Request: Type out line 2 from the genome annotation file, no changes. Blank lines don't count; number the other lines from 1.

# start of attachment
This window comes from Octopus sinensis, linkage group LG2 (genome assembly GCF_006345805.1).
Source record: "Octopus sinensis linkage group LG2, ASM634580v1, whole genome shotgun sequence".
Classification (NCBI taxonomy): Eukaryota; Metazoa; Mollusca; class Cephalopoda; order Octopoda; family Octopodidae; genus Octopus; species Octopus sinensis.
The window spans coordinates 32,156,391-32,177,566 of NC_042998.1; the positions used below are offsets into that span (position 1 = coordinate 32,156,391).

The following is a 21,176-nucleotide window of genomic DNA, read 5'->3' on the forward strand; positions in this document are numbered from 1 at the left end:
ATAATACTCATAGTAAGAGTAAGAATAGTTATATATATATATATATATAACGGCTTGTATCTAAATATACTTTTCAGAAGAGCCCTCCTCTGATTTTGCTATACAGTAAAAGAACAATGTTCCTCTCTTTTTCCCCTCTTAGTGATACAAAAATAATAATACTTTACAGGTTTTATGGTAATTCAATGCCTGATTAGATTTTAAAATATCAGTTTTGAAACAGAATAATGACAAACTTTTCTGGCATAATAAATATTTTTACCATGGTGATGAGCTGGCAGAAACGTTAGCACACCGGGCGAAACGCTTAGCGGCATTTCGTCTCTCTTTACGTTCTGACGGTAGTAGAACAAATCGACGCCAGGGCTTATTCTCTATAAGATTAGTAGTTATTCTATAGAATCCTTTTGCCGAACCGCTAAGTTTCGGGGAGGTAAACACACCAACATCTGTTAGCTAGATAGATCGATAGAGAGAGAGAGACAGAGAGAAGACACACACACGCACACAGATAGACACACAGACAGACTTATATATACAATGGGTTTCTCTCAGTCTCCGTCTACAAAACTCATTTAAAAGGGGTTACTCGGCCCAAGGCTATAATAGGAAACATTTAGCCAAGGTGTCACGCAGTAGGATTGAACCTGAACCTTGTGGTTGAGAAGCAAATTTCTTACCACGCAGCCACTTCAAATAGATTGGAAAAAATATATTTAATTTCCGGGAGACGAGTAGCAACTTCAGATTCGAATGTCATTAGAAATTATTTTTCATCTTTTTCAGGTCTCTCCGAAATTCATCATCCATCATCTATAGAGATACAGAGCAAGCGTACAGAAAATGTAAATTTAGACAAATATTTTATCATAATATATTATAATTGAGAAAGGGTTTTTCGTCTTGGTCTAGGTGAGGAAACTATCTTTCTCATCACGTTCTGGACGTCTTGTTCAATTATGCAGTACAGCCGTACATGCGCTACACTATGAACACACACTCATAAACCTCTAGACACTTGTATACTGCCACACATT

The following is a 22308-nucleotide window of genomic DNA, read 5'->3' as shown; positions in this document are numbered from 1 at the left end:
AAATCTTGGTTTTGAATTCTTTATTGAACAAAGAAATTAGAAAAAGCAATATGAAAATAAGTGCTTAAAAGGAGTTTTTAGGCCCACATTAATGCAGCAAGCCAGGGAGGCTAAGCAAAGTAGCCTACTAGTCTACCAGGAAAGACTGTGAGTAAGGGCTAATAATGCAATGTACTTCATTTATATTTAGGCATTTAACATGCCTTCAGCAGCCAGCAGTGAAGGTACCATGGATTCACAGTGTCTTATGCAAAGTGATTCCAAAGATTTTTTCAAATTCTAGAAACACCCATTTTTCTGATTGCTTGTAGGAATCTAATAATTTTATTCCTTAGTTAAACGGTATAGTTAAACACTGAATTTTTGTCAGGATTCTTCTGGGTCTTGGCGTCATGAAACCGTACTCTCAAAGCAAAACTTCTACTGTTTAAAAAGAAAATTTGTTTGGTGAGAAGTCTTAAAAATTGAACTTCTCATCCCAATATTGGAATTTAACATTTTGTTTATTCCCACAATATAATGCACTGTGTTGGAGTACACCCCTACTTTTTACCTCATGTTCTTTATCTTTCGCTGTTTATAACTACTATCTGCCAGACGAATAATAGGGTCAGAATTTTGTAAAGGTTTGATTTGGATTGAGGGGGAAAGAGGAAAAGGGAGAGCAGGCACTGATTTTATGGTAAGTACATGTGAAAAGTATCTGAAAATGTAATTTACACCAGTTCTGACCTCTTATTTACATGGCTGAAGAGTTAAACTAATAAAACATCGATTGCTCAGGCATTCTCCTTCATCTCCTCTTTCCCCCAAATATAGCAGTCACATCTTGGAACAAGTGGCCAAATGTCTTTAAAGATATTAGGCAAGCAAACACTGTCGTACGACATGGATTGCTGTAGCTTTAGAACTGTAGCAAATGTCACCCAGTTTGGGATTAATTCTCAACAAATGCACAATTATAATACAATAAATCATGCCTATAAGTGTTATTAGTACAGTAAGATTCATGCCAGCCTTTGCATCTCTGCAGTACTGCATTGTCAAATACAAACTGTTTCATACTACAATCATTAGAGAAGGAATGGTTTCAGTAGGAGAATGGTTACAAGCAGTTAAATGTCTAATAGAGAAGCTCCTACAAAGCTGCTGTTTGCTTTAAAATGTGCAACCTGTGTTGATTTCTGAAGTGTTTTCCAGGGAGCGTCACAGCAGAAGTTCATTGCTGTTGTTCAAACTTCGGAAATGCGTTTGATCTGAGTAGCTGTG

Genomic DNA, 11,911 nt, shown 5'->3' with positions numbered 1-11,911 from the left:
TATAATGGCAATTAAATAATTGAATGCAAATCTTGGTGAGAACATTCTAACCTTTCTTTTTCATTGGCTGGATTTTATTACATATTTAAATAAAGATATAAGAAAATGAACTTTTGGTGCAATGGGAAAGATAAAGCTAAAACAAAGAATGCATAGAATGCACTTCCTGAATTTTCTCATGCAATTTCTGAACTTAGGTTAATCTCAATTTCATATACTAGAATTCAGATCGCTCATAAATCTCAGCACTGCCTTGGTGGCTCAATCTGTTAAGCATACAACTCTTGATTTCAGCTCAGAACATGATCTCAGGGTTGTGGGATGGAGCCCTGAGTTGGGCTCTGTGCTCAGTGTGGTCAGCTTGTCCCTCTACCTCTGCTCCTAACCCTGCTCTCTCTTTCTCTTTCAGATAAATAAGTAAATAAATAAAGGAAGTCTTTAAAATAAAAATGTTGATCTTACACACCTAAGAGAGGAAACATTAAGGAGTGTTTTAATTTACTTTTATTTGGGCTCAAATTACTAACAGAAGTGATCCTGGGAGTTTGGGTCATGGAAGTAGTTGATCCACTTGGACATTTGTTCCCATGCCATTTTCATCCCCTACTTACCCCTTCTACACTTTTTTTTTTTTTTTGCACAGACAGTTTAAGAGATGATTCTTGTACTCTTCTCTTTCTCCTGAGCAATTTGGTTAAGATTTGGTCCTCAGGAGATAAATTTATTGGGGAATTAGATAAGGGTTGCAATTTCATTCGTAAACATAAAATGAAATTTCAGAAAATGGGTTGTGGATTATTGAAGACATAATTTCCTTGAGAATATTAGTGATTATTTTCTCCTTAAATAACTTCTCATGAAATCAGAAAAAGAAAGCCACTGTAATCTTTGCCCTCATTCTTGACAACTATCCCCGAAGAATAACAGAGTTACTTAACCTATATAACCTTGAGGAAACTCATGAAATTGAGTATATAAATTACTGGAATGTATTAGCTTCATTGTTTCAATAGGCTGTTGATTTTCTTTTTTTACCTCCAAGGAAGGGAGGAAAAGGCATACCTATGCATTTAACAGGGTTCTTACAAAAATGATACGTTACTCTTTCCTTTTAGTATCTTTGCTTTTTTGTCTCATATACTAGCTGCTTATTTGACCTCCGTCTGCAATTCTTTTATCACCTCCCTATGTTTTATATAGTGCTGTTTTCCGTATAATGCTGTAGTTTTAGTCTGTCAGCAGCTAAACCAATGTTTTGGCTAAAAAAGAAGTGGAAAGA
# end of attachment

Source record: "Octopus sinensis linkage group LG2, ASM634580v1, whole genome shotgun sequence".